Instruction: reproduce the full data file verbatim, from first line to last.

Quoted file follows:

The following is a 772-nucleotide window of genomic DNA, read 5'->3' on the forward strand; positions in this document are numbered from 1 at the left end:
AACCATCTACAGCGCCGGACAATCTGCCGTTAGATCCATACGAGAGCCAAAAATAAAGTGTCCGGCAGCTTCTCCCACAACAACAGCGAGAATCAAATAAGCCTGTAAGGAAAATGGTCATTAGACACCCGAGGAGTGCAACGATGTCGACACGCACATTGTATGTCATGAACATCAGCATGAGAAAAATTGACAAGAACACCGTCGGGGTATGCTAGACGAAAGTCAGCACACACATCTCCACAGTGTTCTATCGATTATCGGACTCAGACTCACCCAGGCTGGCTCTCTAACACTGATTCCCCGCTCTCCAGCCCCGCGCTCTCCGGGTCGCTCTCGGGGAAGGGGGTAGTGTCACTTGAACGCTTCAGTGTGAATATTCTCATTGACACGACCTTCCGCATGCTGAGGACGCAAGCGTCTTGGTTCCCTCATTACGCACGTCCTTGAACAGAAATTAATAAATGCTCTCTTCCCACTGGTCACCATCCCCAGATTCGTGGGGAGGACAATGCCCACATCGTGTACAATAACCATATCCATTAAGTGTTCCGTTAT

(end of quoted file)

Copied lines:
The following is a 772-nucleotide window of genomic DNA, read 5'->3' on the forward strand; positions in this document are numbered from 1 at the left end:
AACCATCTACAGCGCCGGACAATCTGCCGTTAGATCCATACGAGAGCCAAAAATAAAGTGTCCGGCAGCTTCTCCCACAACAACAGCGAGAATCAAATAAGCCTGTAAGGAAAATGGTCATTAGACACCCGAGGAGTGCAACGATGTCGACACGCACATTGTATGTCATGAACATCAGCATGAGAAAAATTGACAAGAACACCGTCGGGGTATGCTAGACGAAAGTCAGCACACACATCTCCACAGTGTTCTATCGATTATCGGACTCAGACTCACCCAGGCTGGCTCTCTAACACTGATTCCCCGCTCTCCAGCCCCGCGCTCTCCGGGTCGCTCTCGGGGAAGGGGGTAGTGTCACTTGAACGCTTCAGTGTGAATATTCTCATTGACACGACCTTCCGCATGCTGAGGACGCAAGCGTCTTGGTTCCCTCATTACGCACGTCCTTGAACAGAAATTAATAAATGCTCTCTTCCCACTGGTCACCATCCCCAGATTCGTGGGGAGGACAATGCCCACATCGTGTACAATAACCATATCCATTAAGTGTTCCGTTAT